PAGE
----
*Descriptions from Google and IMDb
Feature-length Film (150 mins)
Neo (Keanu Reeves) believes that Morpheus (Laurence Fishburne), an elusive figure considered to be the most dangerous man alive, can answer his question -- What is the Matrix? Neo is contacted by Trinity (Carrie-Anne Moss), a beautiful stranger who leads him into an underworld where he meets Morpheus. They fight a brutal battle for their lives against a cadre of viciously intelligent secret agents. It is a truth that could cost Neo something more precious than his life.
Why is this movie anti-tech? Read about it here.
Feature-length Film (127 mins)
A pragmatic paleontologist visiting an almost complete theme park is tasked with protecting a couple of kids after a power failure causes the park's cloned dinosaurs to run loose.
Quotes from the book by Michael Crichton:
"'I'll tell you the problem with engineers and scientists. Scientists have an elaborate line of bullshit about how they are seeking to know the truth about nature. Which is true, but that's not what drives them. Nobody is driven by abstractions like 'seeking truth.'
Scientists are actually preoccupied with accomplishment. So they are focused on whether they can do something. They never stop to ask if they should do something. They conveniently define such considerations as pointless. If they don't do it, someone else will. Discovery, they believe, is inevitable. So they just try to do it first. That's the game in science. Even pure scientific discovery is an aggressive, penetrative act. It takes big equipment, and it literally changes the world afterward. Particle accelerators scar the land, and leave radioactive byproducts. Astronauts leave trash on the moon. There is always some proof that scientists were there, making their discoveries. Discovery is always a rape of the natural world. Always.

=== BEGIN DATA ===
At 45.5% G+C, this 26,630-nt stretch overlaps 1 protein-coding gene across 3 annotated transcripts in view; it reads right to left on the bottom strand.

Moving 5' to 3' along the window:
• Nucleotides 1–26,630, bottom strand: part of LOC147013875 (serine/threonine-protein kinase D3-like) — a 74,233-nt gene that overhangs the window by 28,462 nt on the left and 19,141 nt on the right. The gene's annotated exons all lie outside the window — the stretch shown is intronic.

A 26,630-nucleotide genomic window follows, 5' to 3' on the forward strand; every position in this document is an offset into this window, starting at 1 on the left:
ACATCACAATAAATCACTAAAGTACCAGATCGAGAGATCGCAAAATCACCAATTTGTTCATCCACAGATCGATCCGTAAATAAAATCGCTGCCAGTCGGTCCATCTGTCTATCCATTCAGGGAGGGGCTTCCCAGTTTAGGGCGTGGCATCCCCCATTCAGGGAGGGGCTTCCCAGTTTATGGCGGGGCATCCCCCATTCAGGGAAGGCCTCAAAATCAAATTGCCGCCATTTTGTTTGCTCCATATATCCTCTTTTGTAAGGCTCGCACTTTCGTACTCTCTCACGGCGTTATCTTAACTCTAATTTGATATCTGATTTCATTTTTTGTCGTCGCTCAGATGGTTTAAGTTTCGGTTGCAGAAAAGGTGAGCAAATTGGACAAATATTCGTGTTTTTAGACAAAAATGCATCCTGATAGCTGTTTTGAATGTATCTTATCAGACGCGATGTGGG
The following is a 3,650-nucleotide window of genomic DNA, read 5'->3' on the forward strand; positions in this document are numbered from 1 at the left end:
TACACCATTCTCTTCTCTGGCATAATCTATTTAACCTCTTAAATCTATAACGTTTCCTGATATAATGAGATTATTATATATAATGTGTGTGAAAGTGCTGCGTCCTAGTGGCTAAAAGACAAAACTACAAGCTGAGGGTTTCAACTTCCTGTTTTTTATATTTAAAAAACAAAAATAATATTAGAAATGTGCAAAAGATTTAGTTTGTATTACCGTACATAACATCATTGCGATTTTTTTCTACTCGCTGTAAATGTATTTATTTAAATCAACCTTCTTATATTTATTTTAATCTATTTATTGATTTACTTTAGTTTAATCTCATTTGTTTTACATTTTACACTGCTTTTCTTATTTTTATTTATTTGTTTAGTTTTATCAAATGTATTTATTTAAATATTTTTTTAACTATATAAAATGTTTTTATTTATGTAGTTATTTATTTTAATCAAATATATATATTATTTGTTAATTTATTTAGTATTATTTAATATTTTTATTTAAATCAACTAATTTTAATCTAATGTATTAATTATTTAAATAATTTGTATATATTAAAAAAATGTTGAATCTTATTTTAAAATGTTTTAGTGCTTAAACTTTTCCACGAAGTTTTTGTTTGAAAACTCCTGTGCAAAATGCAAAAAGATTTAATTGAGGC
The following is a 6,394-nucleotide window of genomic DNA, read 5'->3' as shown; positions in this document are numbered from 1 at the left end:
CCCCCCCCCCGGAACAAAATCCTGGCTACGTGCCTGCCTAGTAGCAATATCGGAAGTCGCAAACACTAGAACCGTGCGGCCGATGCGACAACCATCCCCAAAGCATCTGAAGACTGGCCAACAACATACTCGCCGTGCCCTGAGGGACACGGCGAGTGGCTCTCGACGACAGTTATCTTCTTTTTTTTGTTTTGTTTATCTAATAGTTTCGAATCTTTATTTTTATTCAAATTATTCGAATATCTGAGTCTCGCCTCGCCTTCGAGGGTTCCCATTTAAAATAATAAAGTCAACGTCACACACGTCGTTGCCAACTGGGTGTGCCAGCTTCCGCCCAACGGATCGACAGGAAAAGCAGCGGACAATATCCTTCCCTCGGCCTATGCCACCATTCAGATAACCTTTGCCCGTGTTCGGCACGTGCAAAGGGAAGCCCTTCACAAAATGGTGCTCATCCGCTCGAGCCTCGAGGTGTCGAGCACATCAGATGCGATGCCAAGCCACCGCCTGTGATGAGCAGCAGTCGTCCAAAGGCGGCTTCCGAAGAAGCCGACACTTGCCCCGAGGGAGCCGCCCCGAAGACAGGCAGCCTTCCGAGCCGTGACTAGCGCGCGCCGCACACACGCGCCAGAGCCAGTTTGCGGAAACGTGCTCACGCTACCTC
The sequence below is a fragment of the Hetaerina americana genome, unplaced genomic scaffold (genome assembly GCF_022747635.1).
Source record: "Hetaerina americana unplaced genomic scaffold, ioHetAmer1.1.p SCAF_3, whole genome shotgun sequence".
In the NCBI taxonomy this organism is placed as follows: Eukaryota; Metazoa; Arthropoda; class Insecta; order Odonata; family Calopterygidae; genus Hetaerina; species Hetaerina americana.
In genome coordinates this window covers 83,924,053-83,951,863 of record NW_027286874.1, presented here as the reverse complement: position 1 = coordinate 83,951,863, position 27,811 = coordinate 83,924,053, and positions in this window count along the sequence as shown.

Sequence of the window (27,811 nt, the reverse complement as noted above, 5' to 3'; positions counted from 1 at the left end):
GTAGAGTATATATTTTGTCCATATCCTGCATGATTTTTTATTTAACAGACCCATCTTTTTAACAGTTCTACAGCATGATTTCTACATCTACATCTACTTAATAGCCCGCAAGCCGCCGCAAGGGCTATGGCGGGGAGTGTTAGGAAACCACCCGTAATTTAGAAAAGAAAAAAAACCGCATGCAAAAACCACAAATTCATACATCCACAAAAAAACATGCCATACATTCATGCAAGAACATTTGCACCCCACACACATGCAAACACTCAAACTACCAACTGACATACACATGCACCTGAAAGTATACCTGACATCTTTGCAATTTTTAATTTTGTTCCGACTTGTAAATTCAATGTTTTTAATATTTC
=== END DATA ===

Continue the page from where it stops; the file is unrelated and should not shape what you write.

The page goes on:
The scientists want it that way. They have to stick their instruments in. They have to leave their mark. They can't just watch. They can't just appreciate. They can't just fit into the natural order. They have to make something unnatural happen. That is the scientist's job, and now we have whole societies that try to be scientific.' He sighed, and sank back." (p.318)
"Most kinds of power require a substantial sacrifice by whoever wants the power. There is an apprenticeship, a discipline lasting many years. Whatever kind of power you want. President of the company. Black belt in karate. Spiritual guru. Whatever it is you seek, you have to put in the time, the practice, the effort. You must give up a lot to get it. It has to be very important to you. And once you have attained it, it is your power. It can't be given away: it resides in you. It is literally the result of your discipline.
Now, what is interesting about this process is that, by the time someone has acquired the ability to kill with his bare hands, he has also matured to the point where he won't use it unwisely. So that kind of power has a built-in control. The discipline of getting the power changes you so that you won't abuse it.